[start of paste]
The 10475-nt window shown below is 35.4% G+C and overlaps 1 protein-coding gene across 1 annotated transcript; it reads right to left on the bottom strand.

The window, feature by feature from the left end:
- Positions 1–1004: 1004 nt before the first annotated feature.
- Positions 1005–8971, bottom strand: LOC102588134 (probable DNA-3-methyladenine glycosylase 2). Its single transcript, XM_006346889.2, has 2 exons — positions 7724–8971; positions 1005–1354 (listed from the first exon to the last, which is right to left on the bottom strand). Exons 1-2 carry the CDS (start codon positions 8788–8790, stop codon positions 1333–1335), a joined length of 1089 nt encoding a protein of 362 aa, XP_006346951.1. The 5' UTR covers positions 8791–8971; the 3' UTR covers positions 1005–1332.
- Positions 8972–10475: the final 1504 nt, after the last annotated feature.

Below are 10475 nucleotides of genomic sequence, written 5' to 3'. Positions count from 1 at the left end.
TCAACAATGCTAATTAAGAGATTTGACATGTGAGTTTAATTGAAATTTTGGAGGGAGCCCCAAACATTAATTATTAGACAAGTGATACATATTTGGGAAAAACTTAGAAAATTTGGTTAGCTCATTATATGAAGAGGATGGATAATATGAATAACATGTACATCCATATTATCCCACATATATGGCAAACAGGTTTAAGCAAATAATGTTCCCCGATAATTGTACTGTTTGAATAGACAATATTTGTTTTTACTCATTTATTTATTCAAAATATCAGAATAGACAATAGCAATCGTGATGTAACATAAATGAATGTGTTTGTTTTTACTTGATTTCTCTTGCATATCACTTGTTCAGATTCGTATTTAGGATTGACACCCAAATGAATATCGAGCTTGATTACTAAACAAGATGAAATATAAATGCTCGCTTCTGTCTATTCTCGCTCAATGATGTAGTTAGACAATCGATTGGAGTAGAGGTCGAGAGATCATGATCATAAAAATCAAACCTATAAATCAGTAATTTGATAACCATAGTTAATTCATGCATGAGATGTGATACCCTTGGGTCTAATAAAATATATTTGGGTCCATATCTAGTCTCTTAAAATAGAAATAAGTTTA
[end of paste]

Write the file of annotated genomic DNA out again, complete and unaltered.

The 10475-nt window shown below is 35.4% G+C and overlaps 1 protein-coding gene across 1 annotated transcript; it reads right to left on the bottom strand.

The window, feature by feature from the left end:
- Positions 1–1004: 1004 nt before the first annotated feature.
- Positions 1005–8971, bottom strand: LOC102588134 (probable DNA-3-methyladenine glycosylase 2). Its single transcript, XM_006346889.2, has 2 exons — positions 7724–8971; positions 1005–1354 (listed from the first exon to the last, which is right to left on the bottom strand). Exons 1-2 carry the CDS (start codon positions 8788–8790, stop codon positions 1333–1335), a joined length of 1089 nt encoding a protein of 362 aa, XP_006346951.1. The 5' UTR covers positions 8791–8971; the 3' UTR covers positions 1005–1332.
- Positions 8972–10475: the final 1504 nt, after the last annotated feature.

Below are 10475 nucleotides of genomic sequence, written 5' to 3'. Positions count from 1 at the left end.
TCAACAATGCTAATTAAGAGATTTGACATGTGAGTTTAATTGAAATTTTGGAGGGAGCCCCAAACATTAATTATTAGACAAGTGATACATATTTGGGAAAAACTTAGAAAATTTGGTTAGCTCATTATATGAAGAGGATGGATAATATGAATAACATGTACATCCATATTATCCCACATATATGGCAAACAGGTTTAAGCAAATAATGTTCCCCGATAATTGTACTGTTTGAATAGACAATATTTGTTTTTACTCATTTATTTATTCAAAATATCAGAATAGACAATAGCAATCGTGATGTAACATAAATGAATGTGTTTGTTTTTACTTGATTTCTCTTGCATATCACTTGTTCAGATTCGTATTTAGGATTGACACCCAAATGAATATCGAGCTTGATTACTAAACAAGATGAAATATAAATGCTCGCTTCTGTCTATTCTCGCTCAATGATGTAGTTAGACAATCGATTGGAGTAGAGGTCGAGAGATCATGATCATAAAAATCAAACCTATAAATCAGTAATTTGATAACCATAGTTAATTCATGCATGAGATGTGATACCCTTGGGTCTAATAAAATATATTTGGGTCCATATCTAGTCTCTTAAAATAGAAATAAGTTTA